Chinese police find US$30 million in jobless woman’s flat during crackdown on pyramid scheme
Officers find cupboards and boxes full of hoarded banknotes as part of series of raids that snared 24 suspects
Police in northeastern China have seized 200 million yuan (US$30.2 million) in cash from an unemployed woman’s flat in a crackdown on a pyramid scheme, according to local media reports.
Details of the case were published after a video of the money in the woman’s flat went viral on social media, Liaoshen Evening Post reported.
A total of 24 suspects were detained by police across China on December 3, including the woman who lived in the flat, identified only by her surname Zhu, and the alleged head of the syndicate, surnamed Meng.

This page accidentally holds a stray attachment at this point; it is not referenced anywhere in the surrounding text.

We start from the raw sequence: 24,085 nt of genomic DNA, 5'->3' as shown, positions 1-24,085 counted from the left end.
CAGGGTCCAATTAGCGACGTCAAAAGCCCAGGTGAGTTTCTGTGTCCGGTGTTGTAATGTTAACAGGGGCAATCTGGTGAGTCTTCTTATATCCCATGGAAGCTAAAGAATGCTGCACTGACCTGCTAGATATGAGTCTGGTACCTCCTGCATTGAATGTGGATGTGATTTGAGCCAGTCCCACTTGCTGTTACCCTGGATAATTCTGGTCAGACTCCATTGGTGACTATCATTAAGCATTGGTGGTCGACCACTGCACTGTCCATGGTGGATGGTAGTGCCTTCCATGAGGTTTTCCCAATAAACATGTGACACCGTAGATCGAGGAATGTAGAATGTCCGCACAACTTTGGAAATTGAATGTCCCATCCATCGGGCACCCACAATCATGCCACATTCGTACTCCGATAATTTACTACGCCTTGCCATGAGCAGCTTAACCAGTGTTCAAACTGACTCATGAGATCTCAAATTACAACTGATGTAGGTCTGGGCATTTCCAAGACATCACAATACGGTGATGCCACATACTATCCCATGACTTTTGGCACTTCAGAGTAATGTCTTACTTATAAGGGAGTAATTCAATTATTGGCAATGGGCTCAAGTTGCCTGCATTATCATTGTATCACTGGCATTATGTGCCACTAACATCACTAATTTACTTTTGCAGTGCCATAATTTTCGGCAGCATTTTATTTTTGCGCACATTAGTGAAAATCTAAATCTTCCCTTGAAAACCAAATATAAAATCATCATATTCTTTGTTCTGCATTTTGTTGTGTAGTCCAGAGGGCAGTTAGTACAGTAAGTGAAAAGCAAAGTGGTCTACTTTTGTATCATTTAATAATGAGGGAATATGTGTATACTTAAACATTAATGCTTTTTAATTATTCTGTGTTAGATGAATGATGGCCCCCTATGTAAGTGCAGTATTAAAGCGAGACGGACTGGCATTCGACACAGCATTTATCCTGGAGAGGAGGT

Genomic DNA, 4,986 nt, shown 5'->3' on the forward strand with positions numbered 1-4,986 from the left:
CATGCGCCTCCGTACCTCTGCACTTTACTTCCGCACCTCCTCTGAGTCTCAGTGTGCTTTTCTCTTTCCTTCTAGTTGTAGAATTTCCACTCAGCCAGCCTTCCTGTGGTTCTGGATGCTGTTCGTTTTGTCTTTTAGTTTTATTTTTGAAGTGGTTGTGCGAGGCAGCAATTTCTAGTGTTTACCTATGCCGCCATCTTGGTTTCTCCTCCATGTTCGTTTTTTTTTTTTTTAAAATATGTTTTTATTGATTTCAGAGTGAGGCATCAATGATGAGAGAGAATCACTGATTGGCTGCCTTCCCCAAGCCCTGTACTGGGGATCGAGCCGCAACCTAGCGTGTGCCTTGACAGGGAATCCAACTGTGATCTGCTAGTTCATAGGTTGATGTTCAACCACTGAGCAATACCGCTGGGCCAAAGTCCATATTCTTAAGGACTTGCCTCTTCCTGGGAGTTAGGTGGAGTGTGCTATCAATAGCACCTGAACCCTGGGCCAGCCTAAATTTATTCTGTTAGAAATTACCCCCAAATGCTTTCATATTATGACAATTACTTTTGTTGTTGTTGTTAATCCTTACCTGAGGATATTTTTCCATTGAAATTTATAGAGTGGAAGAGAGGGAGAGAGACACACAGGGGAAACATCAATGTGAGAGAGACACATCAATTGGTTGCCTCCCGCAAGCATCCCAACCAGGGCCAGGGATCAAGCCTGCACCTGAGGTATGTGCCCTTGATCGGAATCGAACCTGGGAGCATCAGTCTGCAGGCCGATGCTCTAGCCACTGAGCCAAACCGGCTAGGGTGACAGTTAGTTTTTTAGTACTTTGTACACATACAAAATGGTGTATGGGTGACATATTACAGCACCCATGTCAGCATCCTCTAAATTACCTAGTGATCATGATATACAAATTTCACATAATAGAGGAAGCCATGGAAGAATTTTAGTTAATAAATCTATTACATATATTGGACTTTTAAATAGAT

The scheme appears to have started years ago and grown across China. Police told the newspaper that in its last two months of operation it had attracted nearly 100,000 members from 25 provinces.
The report said that Zhu, 46, who lost her job in state-owned company nearly two decades ago in Tieling, a city in Liaoning province, had made a fortune from the scheme.
The video shows that there were several cupboards and 15 cardboard boxes filled with money.
Police broke three cash counting machines while trying to calculate the amount of money confiscated from the flat, the report said.
Zhu’s brother, one of the detained suspects, had helped her to hide the money, police were quoted as saying.
She had told her friends she sold cosmetics for a living and made about 2 million yuan a year. She is divorced and her only daughter is studying aboard.
The scheme charged new members 3,900 yuan and encouraged them to recruit more members to get a bonus.
The scheme was said to have been worth about 600 million yuan, some of which had been invested in property and other assets. The bulk of the money is reported to have gone to the figures at the top of the pyramid.